For many of us, it is a daily struggle to get things done because of a lack of organizational skills, or constantly shifting tasks or workloads.
There is hope.
Struggling to be organized, and to set and manage priorities, also affects people with good organizational skills at times.
There are a lot of people struggling with unemployment or have too much spare time, and no idea of where to start and how to get organized. This can help these people to get organized as well.
The ability to plan and prioritize things changes everything. I write down what I need to do, and when it needs to get done. I determine the things that are most important things to be done, and what can be done at other times.
Can priorities change? Yes.
In previous articles, we talked about a ceiling, or the maximum amount that one person can do. It can be different for each person depending on motivation, skill, determination, physical ability, resources and systems. How much can one person do in a day?
Systems refer to routines that people follow to be more effective (or predictable) in how they are doing things. It has a lot to do with time management, and being aware of how tasks are accomplished. It's very much about replicating success.
Struggling to become more efficient can, at times, lead to taking on too much work. This can lead to burnout, due to taking on too much work and having a breakdown. Everybody has a breaking point. We want to avoid going there.
So, how can we avoid burning out? This is accomplished by setting priorities: what needs to be done, and when. We create a list of what are the most important things in a list, while being aware that priorities can change. We need to be aware of the steps that may make up each task, and to keep track of what has been done.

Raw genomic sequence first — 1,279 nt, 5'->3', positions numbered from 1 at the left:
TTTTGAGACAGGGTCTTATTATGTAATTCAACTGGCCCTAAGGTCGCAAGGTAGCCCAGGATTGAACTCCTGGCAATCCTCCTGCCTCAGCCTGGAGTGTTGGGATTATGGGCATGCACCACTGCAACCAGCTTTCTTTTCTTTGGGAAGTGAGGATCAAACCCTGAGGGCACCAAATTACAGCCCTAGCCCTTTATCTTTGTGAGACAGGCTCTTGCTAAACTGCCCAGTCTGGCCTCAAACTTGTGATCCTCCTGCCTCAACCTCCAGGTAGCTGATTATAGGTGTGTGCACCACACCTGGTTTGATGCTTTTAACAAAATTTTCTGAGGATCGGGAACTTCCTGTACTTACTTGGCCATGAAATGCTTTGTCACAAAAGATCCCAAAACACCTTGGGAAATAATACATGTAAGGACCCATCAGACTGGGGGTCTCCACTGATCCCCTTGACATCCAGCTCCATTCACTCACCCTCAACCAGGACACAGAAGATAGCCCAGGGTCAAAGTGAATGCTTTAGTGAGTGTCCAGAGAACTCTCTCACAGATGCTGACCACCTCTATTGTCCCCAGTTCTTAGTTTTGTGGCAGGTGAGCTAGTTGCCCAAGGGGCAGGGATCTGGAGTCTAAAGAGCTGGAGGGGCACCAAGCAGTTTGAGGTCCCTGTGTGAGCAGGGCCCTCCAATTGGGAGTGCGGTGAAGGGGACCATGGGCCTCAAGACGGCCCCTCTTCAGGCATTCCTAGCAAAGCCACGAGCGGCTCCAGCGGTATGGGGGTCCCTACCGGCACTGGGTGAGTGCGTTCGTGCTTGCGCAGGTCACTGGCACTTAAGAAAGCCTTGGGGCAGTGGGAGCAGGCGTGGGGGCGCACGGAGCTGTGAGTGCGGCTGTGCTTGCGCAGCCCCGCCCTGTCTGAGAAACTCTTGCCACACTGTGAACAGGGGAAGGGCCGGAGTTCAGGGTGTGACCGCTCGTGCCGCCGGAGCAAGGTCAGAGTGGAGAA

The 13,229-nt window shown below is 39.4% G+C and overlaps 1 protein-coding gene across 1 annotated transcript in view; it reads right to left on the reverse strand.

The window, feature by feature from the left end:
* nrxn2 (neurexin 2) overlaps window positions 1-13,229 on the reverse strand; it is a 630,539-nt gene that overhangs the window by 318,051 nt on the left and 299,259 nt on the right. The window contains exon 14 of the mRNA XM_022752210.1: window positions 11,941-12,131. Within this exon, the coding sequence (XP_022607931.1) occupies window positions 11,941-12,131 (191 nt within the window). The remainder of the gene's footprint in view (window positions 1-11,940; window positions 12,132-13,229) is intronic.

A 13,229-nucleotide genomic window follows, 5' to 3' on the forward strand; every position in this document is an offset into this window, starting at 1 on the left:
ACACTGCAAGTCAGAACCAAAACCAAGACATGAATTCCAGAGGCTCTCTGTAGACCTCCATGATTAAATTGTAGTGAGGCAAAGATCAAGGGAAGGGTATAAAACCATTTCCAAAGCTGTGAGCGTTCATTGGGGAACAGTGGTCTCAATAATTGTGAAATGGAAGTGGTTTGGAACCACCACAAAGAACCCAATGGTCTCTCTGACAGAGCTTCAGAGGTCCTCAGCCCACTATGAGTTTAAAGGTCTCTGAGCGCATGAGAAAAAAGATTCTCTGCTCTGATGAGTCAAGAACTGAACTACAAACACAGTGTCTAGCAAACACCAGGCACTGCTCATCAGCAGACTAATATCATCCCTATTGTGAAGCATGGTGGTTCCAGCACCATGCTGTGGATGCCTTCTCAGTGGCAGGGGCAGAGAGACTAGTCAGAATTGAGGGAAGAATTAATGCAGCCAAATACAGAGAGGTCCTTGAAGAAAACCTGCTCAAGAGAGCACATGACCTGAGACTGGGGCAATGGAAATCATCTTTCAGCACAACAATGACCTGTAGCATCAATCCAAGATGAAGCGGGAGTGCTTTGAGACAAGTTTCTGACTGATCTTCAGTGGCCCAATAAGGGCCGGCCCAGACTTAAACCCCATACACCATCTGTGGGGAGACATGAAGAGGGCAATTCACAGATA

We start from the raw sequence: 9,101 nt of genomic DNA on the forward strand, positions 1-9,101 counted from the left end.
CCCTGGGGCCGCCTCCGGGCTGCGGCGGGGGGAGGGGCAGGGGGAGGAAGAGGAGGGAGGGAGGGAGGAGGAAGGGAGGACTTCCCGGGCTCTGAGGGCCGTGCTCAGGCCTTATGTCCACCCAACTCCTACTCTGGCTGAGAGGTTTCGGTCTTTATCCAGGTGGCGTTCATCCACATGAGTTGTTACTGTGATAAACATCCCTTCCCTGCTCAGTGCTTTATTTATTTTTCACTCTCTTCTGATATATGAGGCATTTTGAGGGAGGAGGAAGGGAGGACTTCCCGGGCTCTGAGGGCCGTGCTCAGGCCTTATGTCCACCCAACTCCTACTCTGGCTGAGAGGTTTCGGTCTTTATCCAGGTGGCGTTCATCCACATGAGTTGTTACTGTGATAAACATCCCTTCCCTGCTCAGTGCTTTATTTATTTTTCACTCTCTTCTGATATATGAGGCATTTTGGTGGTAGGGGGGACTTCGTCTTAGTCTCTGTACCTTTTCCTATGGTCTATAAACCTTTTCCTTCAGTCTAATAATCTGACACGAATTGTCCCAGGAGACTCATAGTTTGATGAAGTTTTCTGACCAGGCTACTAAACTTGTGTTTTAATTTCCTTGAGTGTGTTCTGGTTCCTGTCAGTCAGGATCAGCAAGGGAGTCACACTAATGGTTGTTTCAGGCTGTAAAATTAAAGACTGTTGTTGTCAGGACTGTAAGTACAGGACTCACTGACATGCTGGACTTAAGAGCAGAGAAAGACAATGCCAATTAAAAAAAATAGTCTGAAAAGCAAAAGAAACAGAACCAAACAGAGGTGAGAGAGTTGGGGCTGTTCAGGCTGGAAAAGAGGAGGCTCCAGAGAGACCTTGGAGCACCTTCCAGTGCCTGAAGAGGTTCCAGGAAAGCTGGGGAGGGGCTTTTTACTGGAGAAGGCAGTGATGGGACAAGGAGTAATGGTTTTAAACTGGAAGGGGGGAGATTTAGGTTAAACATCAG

Start with a shorter list and add priorities. Remember that successful priority lists will stretch over several days and weeks. That way it doesn't get thrown out at the end of the day or forgotten if you don't accomplish everything on it. I do mine on the computer and on my smartphone so that I can easily modify it.
We need to take into account if two priorities be worked on at the same time effectively.
Setting priorities has to be realistic in regards to how many things that can be done in one day or a week or a month.
Abilities fluctuate, but it's a long distance race, not a short sprint.
Please frequently go back and check your list? It's important to be aware of the things that are motivating you to do things. Priorities may have changed or may no longer be important.
It's important to honestly ask ourselves whether goals are being achieved. It's important to not be distracted or to be taken off course.
It's important to determine if help is required, and who these resources might be: friends, co-workers, fellow students, teachers, mentors, fellow businesses, people from our communities. It's important to learn to ask for help, and to determine what the costs are and what risks that might be involved with doing so.
At end of each achievement or priority, it's important to check if the priorities were met and if goals were met. Could things have been done better, and what could that look like?
It's important to learn from our successes and failures. It helps to document, create templates for the future, and to determine if there is a better way to do things.
- What was the effect on myself and the people around me?
- Can I allow my self to make mistakes and learn from them for the future?
- What things can I do differently next time?
- What can I do to make myself more effective or productive the next time?
- What really needs to get done today?
I hope that this article has helped you. Feel free to share this with friends and in groups. I am not a medical professional. All information is provided on an "As is" basis.